Bears Ears in the News: Changes Afoot in Bluff and Blanding
As the battle over Bears Ears proceeds in the courts of law and public opinion, those who live and make a living near Bears Ears are shifting their attention toward planning a future with or without a monument.
As we noted in a prior post, visitation to public lands in the Bears Ears region spiked 35 percent between 2016 and 2017, due in no small part to the controversy over former president Barack Obama's designation of the 1.35-million-acre monument in December 2016 and President Donald J. Trump's subsequent 85-percent reduction of that monument a year later.
The continued presence of Bears Ears in national headlines has kept the visitors coming in San Juan County, Utah, and local businesses and tourist attractions are reaping the benefits.
Edge of the Cedars State Park and Museum in Blanding, which was declared a financial burden and slated for closure by the state of Utah in 2011, has seen a steady increase in visitors since then, and, like many other businesses in southeast Utah, has reaped the benefits of Bears Ears-inspired tourism. When out-of-towners visit Edge of the Cedars, they stop in Blanding to fill their gas tanks and stock up on food, injecting more money into the local economy. As Salt Lake Tribune reporter Courtney Tanner observes, "It’s just one example, but in this place, perhaps more than any other, the impact from Bears Ears has been clear and measurable and significant."
Meanwhile, 20-some-odd miles down the road in Bluff, a new tourist development is underway. We observed the construction in Cow Canyon during our last trip to Bluff, and we now have more details on the project.
The venerable San Juan Record reports that Blanding resident Jared Berrett, who owns a pair of locally operated outdoor adventure tour companies (and whom we interviewed last year), is developing Bluff Dwellings Resort, "an upscale 54-unit lodging facility...with a large outdoor pool and patio complex.” This will be Bluff's second upscale hotel and is yet another sign that the town is positioning itself to be the gateway to Bears Ears.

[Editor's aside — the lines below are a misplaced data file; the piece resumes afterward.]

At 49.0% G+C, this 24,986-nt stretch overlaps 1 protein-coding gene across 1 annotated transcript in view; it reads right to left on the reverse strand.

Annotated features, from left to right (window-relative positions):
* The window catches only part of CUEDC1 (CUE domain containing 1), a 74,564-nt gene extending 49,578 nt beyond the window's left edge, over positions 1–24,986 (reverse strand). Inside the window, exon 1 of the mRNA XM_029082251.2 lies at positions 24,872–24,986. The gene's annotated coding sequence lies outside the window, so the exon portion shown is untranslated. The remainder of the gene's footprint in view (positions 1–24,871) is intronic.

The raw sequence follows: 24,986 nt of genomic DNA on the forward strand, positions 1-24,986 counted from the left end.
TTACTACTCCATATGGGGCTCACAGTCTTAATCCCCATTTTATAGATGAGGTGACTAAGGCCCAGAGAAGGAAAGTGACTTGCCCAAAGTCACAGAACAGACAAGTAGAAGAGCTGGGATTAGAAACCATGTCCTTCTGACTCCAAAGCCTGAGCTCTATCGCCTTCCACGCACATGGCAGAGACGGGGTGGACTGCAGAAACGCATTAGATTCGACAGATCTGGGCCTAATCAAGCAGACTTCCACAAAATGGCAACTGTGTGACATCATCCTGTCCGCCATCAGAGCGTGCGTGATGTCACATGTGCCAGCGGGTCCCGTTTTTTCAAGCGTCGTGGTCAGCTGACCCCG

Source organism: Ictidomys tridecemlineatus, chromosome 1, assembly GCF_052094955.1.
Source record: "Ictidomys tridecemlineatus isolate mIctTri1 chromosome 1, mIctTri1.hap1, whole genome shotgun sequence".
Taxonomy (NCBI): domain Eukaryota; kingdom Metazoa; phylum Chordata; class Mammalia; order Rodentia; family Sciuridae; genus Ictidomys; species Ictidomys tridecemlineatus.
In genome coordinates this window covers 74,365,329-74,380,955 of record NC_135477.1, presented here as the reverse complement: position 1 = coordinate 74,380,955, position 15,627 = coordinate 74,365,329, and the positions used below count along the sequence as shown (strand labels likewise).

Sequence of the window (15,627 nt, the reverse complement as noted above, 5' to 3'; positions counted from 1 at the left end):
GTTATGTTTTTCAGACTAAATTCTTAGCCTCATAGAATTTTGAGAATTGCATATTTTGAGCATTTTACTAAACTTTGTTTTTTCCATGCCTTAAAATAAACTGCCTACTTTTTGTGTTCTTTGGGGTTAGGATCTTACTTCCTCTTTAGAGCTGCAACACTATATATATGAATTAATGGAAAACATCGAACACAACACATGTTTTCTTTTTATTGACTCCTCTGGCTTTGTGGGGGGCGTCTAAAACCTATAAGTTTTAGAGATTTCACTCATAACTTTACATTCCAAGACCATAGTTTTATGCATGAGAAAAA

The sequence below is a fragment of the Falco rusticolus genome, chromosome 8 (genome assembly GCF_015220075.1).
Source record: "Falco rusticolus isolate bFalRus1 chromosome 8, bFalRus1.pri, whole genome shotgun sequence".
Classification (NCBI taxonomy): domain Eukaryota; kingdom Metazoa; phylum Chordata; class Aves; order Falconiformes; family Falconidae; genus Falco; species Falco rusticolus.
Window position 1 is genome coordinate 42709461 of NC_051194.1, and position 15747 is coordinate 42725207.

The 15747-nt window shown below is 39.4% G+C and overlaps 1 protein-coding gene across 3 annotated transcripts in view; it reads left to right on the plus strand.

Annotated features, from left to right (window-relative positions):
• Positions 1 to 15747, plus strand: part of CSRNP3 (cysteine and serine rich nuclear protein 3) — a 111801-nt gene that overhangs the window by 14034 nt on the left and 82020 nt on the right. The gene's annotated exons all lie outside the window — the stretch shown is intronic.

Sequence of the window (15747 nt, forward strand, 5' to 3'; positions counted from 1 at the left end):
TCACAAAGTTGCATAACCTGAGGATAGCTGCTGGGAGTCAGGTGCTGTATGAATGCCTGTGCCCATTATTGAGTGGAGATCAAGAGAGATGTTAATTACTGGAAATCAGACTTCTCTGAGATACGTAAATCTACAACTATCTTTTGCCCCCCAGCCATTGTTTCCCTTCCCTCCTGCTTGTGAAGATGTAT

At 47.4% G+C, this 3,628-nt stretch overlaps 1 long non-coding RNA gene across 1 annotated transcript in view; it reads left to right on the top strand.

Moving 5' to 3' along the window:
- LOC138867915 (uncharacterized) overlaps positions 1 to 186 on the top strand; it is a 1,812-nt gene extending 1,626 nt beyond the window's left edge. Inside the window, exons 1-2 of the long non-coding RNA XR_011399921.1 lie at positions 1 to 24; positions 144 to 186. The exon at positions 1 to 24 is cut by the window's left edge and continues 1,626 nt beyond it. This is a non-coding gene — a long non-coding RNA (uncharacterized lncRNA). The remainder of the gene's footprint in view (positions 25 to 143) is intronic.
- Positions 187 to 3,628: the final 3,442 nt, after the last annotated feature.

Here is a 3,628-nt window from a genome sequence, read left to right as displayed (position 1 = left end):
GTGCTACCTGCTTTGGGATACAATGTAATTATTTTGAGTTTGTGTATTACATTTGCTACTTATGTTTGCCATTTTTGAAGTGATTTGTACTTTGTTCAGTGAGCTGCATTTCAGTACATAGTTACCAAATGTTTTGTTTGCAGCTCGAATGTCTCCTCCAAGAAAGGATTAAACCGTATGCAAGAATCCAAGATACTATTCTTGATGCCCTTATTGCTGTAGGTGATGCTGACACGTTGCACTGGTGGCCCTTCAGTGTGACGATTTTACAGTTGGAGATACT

Not everyone is thrilled about the timing of this new development, however. Read on to learn more about why some Bluff residents are frustrated and apprehensive about the project and its designation as San Juan County's first Community Reinvestment Area.
More on the Bluff beat: After voting in November 2017 to officially incorporate as a town, Bluff is preparing to hold elections for mayor and four Town Council seats. The Record reported on the first candidates' forum earlier this month, in which issues related to Bears Ears and development writ large, including tourism, affordable housing, and water supply took center stage. The candidates have extensive experience in the tourism industry, local governance, or both, signaling that the town should be well positioned to tackle the opportunities and challenges it faces by the time elected officials are sworn in early next year.
And finally, a fun story tracing the transformation of Bluff's long-shuttered Silver Dollar Bar, once the watering hole of choice for uranium miners before the industry went belly-up in the 1980s, into the Friends of Cedar Mesa Visit with Respect Education Center. We reported last year on FCM's efforts to raise funds for the project and the vision of the nonprofit's executive director, Josh Ewing, to make the center a place where tourists can learn about the cultural history of the region and how to tread gently near archaeological sites that are significant to scholars and sacred to the region's Native peoples.